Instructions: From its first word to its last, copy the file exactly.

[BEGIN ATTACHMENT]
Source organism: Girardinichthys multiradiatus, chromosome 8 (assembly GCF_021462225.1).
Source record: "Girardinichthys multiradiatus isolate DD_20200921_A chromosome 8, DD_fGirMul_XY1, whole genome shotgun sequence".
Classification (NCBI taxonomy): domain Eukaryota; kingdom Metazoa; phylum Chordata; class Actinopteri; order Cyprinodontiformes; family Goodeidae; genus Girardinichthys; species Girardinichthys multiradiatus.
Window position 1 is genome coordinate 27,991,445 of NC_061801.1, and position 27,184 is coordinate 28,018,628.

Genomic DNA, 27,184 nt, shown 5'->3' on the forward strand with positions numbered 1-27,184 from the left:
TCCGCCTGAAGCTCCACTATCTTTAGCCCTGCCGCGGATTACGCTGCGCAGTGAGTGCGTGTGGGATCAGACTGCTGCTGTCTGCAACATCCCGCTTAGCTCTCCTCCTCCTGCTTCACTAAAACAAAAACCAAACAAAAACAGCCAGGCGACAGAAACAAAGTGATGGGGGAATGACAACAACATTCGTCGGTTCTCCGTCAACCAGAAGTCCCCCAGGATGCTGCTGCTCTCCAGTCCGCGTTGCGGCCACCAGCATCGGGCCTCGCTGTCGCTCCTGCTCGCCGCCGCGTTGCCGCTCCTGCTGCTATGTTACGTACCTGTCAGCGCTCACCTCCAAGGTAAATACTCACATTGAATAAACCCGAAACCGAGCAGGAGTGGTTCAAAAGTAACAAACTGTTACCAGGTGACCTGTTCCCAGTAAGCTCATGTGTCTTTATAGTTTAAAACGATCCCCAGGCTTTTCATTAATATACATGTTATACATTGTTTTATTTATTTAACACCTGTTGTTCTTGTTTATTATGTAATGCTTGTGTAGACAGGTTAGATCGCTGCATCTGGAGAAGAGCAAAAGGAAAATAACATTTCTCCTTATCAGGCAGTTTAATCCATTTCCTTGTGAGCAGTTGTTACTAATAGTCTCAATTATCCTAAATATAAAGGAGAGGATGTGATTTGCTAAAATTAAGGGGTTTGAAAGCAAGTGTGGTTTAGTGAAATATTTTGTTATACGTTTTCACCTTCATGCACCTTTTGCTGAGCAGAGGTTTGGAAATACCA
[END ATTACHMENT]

Source organism: Girardinichthys multiradiatus, chromosome 8 (assembly GCF_021462225.1).
Source record: "Girardinichthys multiradiatus isolate DD_20200921_A chromosome 8, DD_fGirMul_XY1, whole genome shotgun sequence".
Classification (NCBI taxonomy): domain Eukaryota; kingdom Metazoa; phylum Chordata; class Actinopteri; order Cyprinodontiformes; family Goodeidae; genus Girardinichthys; species Girardinichthys multiradiatus.
Window position 1 is genome coordinate 27,991,445 of NC_061801.1, and position 27,184 is coordinate 28,018,628.

Genomic DNA, 27,184 nt, shown 5'->3' on the forward strand with positions numbered 1-27,184 from the left:
TCCGCCTGAAGCTCCACTATCTTTAGCCCTGCCGCGGATTACGCTGCGCAGTGAGTGCGTGTGGGATCAGACTGCTGCTGTCTGCAACATCCCGCTTAGCTCTCCTCCTCCTGCTTCACTAAAACAAAAACCAAACAAAAACAGCCAGGCGACAGAAACAAAGTGATGGGGGAATGACAACAACATTCGTCGGTTCTCCGTCAACCAGAAGTCCCCCAGGATGCTGCTGCTCTCCAGTCCGCGTTGCGGCCACCAGCATCGGGCCTCGCTGTCGCTCCTGCTCGCCGCCGCGTTGCCGCTCCTGCTGCTATGTTACGTACCTGTCAGCGCTCACCTCCAAGGTAAATACTCACATTGAATAAACCCGAAACCGAGCAGGAGTGGTTCAAAAGTAACAAACTGTTACCAGGTGACCTGTTCCCAGTAAGCTCATGTGTCTTTATAGTTTAAAACGATCCCCAGGCTTTTCATTAATATACATGTTATACATTGTTTTATTTATTTAACACCTGTTGTTCTTGTTTATTATGTAATGCTTGTGTAGACAGGTTAGATCGCTGCATCTGGAGAAGAGCAAAAGGAAAATAACATTTCTCCTTATCAGGCAGTTTAATCCATTTCCTTGTGAGCAGTTGTTACTAATAGTCTCAATTATCCTAAATATAAAGGAGAGGATGTGATTTGCTAAAATTAAGGGGTTTGAAAGCAAGTGTGGTTTAGTGAAATATTTTGTTATACGTTTTCACCTTCATGCACCTTTTGCTGAGCAGAGGTTTGGAAATACCA